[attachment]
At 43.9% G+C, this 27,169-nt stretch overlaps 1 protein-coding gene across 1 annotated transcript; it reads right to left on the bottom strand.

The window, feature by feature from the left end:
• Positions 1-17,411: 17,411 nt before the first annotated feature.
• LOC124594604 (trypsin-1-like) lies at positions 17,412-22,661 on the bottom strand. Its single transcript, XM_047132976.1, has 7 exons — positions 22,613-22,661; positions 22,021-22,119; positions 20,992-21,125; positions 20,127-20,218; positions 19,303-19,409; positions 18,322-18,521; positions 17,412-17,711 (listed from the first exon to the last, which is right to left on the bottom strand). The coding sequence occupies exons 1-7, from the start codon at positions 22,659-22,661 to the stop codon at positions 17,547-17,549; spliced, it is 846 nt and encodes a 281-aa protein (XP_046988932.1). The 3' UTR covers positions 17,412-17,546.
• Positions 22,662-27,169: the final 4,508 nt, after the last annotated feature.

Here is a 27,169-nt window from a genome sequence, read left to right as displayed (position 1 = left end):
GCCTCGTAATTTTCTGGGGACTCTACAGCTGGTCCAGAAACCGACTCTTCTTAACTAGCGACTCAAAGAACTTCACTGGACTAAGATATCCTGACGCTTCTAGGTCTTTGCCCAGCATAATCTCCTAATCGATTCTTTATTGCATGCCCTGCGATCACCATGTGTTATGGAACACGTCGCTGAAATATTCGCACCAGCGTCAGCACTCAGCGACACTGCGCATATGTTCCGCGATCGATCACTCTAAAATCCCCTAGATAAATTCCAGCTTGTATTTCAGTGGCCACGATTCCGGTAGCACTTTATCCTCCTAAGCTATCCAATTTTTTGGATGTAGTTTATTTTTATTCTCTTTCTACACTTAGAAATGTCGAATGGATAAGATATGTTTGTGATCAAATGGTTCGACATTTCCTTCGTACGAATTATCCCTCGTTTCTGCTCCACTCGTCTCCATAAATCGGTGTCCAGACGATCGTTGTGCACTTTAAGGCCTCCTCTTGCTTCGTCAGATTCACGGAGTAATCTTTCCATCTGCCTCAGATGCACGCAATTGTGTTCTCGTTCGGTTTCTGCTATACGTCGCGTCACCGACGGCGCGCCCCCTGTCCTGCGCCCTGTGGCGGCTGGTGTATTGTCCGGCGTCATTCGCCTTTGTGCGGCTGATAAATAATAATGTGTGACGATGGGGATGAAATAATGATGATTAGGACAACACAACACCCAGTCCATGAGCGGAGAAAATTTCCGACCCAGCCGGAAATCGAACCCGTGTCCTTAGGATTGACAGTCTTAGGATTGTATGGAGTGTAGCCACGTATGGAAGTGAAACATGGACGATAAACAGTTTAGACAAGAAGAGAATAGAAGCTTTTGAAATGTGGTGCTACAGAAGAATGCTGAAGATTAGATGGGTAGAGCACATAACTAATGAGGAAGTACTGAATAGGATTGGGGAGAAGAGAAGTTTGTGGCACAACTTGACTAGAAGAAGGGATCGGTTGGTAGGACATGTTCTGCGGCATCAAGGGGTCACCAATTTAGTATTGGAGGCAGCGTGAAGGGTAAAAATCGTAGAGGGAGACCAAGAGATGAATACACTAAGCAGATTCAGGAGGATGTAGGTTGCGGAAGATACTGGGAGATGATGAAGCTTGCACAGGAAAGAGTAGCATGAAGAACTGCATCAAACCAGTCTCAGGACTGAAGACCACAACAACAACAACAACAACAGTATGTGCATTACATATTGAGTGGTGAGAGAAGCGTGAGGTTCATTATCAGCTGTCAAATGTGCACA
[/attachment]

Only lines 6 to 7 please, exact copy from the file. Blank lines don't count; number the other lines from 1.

Here is a 27,169-nt window from a genome sequence, read left to right as displayed (position 1 = left end):
GCCTCGTAATTTTCTGGGGACTCTACAGCTGGTCCAGAAACCGACTCTTCTTAACTAGCGACTCAAAGAACTTCACTGGACTAAGATATCCTGACGCTTCTAGGTCTTTGCCCAGCATAATCTCCTAATCGATTCTTTATTGCATGCCCTGCGATCACCATGTGTTATGGAACACGTCGCTGAAATATTCGCACCAGCGTCAGCACTCAGCGACACTGCGCATATGTTCCGCGATCGATCACTCTAAAATCCCCTAGATAAATTCCAGCTTGTATTTCAGTGGCCACGATTCCGGTAGCACTTTATCCTCCTAAGCTATCCAATTTTTTGGATGTAGTTTATTTTTATTCTCTTTCTACACTTAGAAATGTCGAATGGATAAGATATGTTTGTGATCAAATGGTTCGACATTTCCTTCGTACGAATTATCCCTCGTTTCTGCTCCACTCGTCTCCATAAATCGGTGTCCAGACGATCGTTGTGCACTTTAAGGCCTCCTCTTGCTTCGTCAGATTCACGGAGTAATCTTTCCATCTGCCTCAGATGCACGCAATTGTGTTCTCGTTCGGTTTCTGCTATACGTCGCGTCACCGACGGCGCGCCCCCTGTCCTGCGCCCTGTGGCGGCTGGTGTATTGTCCGGCGTCATTCGCCTTTGTGCGGCTGATAAATAATAATGTGTGACGATGGGGATGAAATAATGATGATTAGGACAACACAACACCCAGTCCATGAGCGGAGAAAATTTCCGACCCAGCCGGAAATCGAACCCGTGTCCTTAGGATTGACAGTCTTAGGATTGTATGGAGTGTAGCCACGTATGGAAGTGAAACATGGACGATAAACAGTTTAGACAAGAAGAGAATAGAAGCTTTTGAAATGTGGTGCTACAGAAGAATGCTGAAGATTAGATGGGTAGAGCACATAACTAATGAGGAAGTACTGAATAGGATTGGGGAGAAGAGAAGTTTGTGGCACAACTTGACTAGAAGAAGGGATCGGTTGGTAGGACATGTTCTGCGGCATCAAGGGGTCACCAATTTAGTATTGGAGGCAGCGTGAAGGGTAAAAATCGTAGAGGGAGACCAAGAGATGAATACACTAAGCAGATTCAGGAGGATGTAGGTTGCGGAAGATACTGGGAGATGATGAAGCTTGCACAGGAAAGAGTAGCATGAAGAACTGCATCAAACCAGTCTCAGGACTGAAGACCACAACAACAACAACAACAACAGTATGTGCATTACATATTGAGTGGTGAGAGAAGCGTGAGGTTCATTATCAGCTGTCAAATGTGCACA